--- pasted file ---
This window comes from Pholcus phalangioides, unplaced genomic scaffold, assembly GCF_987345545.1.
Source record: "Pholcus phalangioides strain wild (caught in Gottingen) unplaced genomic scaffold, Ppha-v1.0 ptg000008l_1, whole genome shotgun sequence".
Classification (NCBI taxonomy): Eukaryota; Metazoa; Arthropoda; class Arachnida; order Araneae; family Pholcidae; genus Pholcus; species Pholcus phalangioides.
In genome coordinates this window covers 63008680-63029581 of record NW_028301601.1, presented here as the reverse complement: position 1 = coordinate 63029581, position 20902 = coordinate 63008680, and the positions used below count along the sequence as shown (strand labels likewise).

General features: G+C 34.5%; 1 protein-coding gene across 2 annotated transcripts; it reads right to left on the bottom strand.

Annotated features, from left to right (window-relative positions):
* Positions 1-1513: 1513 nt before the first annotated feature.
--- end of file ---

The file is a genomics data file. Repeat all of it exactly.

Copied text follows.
This window comes from Pholcus phalangioides, unplaced genomic scaffold, assembly GCF_987345545.1.
Source record: "Pholcus phalangioides strain wild (caught in Gottingen) unplaced genomic scaffold, Ppha-v1.0 ptg000008l_1, whole genome shotgun sequence".
Classification (NCBI taxonomy): Eukaryota; Metazoa; Arthropoda; class Arachnida; order Araneae; family Pholcidae; genus Pholcus; species Pholcus phalangioides.
In genome coordinates this window covers 63008680-63029581 of record NW_028301601.1, presented here as the reverse complement: position 1 = coordinate 63029581, position 20902 = coordinate 63008680, and the positions used below count along the sequence as shown (strand labels likewise).

General features: G+C 34.5%; 1 protein-coding gene across 2 annotated transcripts; it reads right to left on the bottom strand.

Annotated features, from left to right (window-relative positions):
* Positions 1-1513: 1513 nt before the first annotated feature.